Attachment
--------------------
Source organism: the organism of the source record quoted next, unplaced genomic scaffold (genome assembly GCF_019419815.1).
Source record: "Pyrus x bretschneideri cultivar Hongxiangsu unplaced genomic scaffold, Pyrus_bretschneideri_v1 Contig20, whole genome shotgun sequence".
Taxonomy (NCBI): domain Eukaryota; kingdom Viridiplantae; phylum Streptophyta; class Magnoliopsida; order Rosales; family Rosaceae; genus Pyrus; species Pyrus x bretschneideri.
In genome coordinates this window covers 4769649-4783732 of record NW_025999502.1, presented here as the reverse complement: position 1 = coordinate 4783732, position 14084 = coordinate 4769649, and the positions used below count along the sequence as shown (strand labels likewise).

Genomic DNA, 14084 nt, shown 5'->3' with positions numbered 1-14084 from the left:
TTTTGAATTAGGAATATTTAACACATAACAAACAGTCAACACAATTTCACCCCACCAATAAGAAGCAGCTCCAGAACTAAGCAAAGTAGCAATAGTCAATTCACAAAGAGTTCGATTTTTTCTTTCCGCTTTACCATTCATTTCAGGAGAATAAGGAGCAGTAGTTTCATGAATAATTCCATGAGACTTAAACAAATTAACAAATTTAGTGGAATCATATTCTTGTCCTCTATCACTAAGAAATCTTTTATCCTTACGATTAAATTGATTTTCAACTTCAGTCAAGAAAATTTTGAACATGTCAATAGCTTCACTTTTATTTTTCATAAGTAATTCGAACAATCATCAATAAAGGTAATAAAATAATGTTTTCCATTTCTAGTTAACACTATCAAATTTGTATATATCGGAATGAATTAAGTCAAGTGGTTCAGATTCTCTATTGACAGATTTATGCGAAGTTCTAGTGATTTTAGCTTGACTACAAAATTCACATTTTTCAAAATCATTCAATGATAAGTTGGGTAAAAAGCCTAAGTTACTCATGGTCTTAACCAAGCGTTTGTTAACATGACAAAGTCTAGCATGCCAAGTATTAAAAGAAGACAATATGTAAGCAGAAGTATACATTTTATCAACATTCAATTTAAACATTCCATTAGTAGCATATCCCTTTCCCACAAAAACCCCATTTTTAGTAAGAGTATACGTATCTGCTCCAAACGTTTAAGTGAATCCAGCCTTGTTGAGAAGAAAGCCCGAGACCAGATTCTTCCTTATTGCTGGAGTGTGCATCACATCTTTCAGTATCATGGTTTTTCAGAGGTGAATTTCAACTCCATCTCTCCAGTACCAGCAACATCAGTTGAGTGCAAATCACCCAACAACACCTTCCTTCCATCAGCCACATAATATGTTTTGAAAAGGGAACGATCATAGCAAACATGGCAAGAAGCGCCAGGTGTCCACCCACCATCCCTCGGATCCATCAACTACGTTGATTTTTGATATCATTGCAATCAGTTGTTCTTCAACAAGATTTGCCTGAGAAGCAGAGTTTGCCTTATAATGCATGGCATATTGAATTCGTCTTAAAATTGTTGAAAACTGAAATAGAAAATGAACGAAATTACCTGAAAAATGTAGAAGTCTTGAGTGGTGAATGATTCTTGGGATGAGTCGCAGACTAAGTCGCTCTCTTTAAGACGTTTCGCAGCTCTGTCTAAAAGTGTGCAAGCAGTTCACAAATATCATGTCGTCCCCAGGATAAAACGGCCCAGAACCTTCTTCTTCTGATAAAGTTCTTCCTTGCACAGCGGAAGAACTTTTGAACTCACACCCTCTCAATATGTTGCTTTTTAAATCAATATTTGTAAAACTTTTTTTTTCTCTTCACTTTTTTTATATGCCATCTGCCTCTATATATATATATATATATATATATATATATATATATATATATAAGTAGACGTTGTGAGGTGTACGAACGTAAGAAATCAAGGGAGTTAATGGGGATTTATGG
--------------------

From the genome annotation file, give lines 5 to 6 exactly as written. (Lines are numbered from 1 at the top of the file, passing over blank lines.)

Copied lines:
Genomic DNA, 14084 nt, shown 5'->3' with positions numbered 1-14084 from the left:
TTTTGAATTAGGAATATTTAACACATAACAAACAGTCAACACAATTTCACCCCACCAATAAGAAGCAGCTCCAGAACTAAGCAAAGTAGCAATAGTCAATTCACAAAGAGTTCGATTTTTTCTTTCCGCTTTACCATTCATTTCAGGAGAATAAGGAGCAGTAGTTTCATGAATAATTCCATGAGACTTAAACAAATTAACAAATTTAGTGGAATCATATTCTTGTCCTCTATCACTAAGAAATCTTTTATCCTTACGATTAAATTGATTTTCAACTTCAGTCAAGAAAATTTTGAACATGTCAATAGCTTCACTTTTATTTTTCATAAGTAATTCGAACAATCATCAATAAAGGTAATAAAATAATGTTTTCCATTTCTAGTTAACACTATCAAATTTGTATATATCGGAATGAATTAAGTCAAGTGGTTCAGATTCTCTATTGACAGATTTATGCGAAGTTCTAGTGATTTTAGCTTGACTACAAAATTCACATTTTTCAAAATCATTCAATGATAAGTTGGGTAAAAAGCCTAAGTTACTCATGGTCTTAACCAAGCGTTTGTTAACATGACAAAGTCTAGCATGCCAAGTATTAAAAGAAGACAATATGTAAGCAGAAGTATACATTTTATCAACATTCAATTTAAACATTCCATTAGTAGCATATCCCTTTCCCACAAAAACCCCATTTTTAGTAAGAGTATACGTATCTGCTCCAAACGTTTAAGTGAATCCAGCCTTGTTGAGAAGAAAGCCCGAGACCAGATTCTTCCTTATTGCTGGAGTGTGCATCACATCTTTCAGTATCATGGTTTTTCAGAGGTGAATTTCAACTCCATCTCTCCAGTACCAGCAACATCAGTTGAGTGCAAATCACCCAACAACACCTTCCTTCCATCAGCCACATAATATGTTTTGAAAAGGGAACGATCATAGCAAACATGGCAAGAAGCGCCAGGTGTCCACCCACCATCCCTCGGATCCATCAACTACGTTGATTTTTGATATCATTGCAATCAGTTGTTCTTCAACAAGATTTGCCTGAGAAGCAGAGTTTGCCTTATAATGCATGGCATATTGAATTCGTCTTAAAATTGTTGAAAACTGAAATAGAAAATGAACGAAATTACCTGAAAAATGTAGAAGTCTTGAGTGGTGAATGATTCTTGGGATGAGTCGCAGACTAAGTCGCTCTCTTTAAGACGTTTCGCAGCTCTGTCTAAAAGTGTGCAAGCAGTTCACAAATATCATGTCGTCCCCAGGATAAAACGGCCCAGAACCTTCTTCTTCTGATAAAGTTCTTCCTTGCACAGCGGAAGAACTTTTGAACTCACACCCTCTCAATATGTTGCTTTTTAAATCAATATTTGTAAAACTTTTTTTTTCTCTTCACTTTTTTTATATGCCATCTGCCTCTATATATATATATATATATATATATATATATATATATATATATAAGTAGACGTTGTGAGGTGTACGAACGTAAGAAATCAAGGGAGTTAATGGGGATTTATGG